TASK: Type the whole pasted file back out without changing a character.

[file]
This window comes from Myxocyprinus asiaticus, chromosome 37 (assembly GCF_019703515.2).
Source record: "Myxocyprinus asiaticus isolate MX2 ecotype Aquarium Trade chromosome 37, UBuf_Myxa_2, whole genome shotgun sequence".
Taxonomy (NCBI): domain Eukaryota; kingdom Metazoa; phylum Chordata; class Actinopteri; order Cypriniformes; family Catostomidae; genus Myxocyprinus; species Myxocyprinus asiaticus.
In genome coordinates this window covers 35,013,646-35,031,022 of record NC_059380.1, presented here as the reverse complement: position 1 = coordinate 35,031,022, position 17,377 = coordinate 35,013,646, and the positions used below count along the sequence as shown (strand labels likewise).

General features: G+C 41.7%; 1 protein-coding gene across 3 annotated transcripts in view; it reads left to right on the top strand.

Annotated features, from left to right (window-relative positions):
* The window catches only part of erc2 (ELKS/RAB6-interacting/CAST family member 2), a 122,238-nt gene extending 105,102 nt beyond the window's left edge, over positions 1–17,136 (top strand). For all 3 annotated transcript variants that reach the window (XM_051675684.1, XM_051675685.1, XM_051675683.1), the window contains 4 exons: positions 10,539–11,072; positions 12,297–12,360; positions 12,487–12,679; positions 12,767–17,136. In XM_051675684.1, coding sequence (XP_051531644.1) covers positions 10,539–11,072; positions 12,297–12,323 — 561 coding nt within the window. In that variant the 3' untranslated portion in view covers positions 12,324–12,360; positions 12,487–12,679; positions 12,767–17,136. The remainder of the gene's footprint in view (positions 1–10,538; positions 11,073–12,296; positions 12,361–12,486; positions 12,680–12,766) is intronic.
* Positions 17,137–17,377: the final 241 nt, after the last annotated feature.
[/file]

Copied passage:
This window comes from Myxocyprinus asiaticus, chromosome 37 (assembly GCF_019703515.2).
Source record: "Myxocyprinus asiaticus isolate MX2 ecotype Aquarium Trade chromosome 37, UBuf_Myxa_2, whole genome shotgun sequence".
Taxonomy (NCBI): domain Eukaryota; kingdom Metazoa; phylum Chordata; class Actinopteri; order Cypriniformes; family Catostomidae; genus Myxocyprinus; species Myxocyprinus asiaticus.
In genome coordinates this window covers 35,013,646-35,031,022 of record NC_059380.1, presented here as the reverse complement: position 1 = coordinate 35,031,022, position 17,377 = coordinate 35,013,646, and the positions used below count along the sequence as shown (strand labels likewise).

General features: G+C 41.7%; 1 protein-coding gene across 3 annotated transcripts in view; it reads left to right on the top strand.

Annotated features, from left to right (window-relative positions):
* The window catches only part of erc2 (ELKS/RAB6-interacting/CAST family member 2), a 122,238-nt gene extending 105,102 nt beyond the window's left edge, over positions 1–17,136 (top strand). For all 3 annotated transcript variants that reach the window (XM_051675684.1, XM_051675685.1, XM_051675683.1), the window contains 4 exons: positions 10,539–11,072; positions 12,297–12,360; positions 12,487–12,679; positions 12,767–17,136. In XM_051675684.1, coding sequence (XP_051531644.1) covers positions 10,539–11,072; positions 12,297–12,323 — 561 coding nt within the window. In that variant the 3' untranslated portion in view covers positions 12,324–12,360; positions 12,487–12,679; positions 12,767–17,136. The remainder of the gene's footprint in view (positions 1–10,538; positions 11,073–12,296; positions 12,361–12,486; positions 12,680–12,766) is intronic.
* Positions 17,137–17,377: the final 241 nt, after the last annotated feature.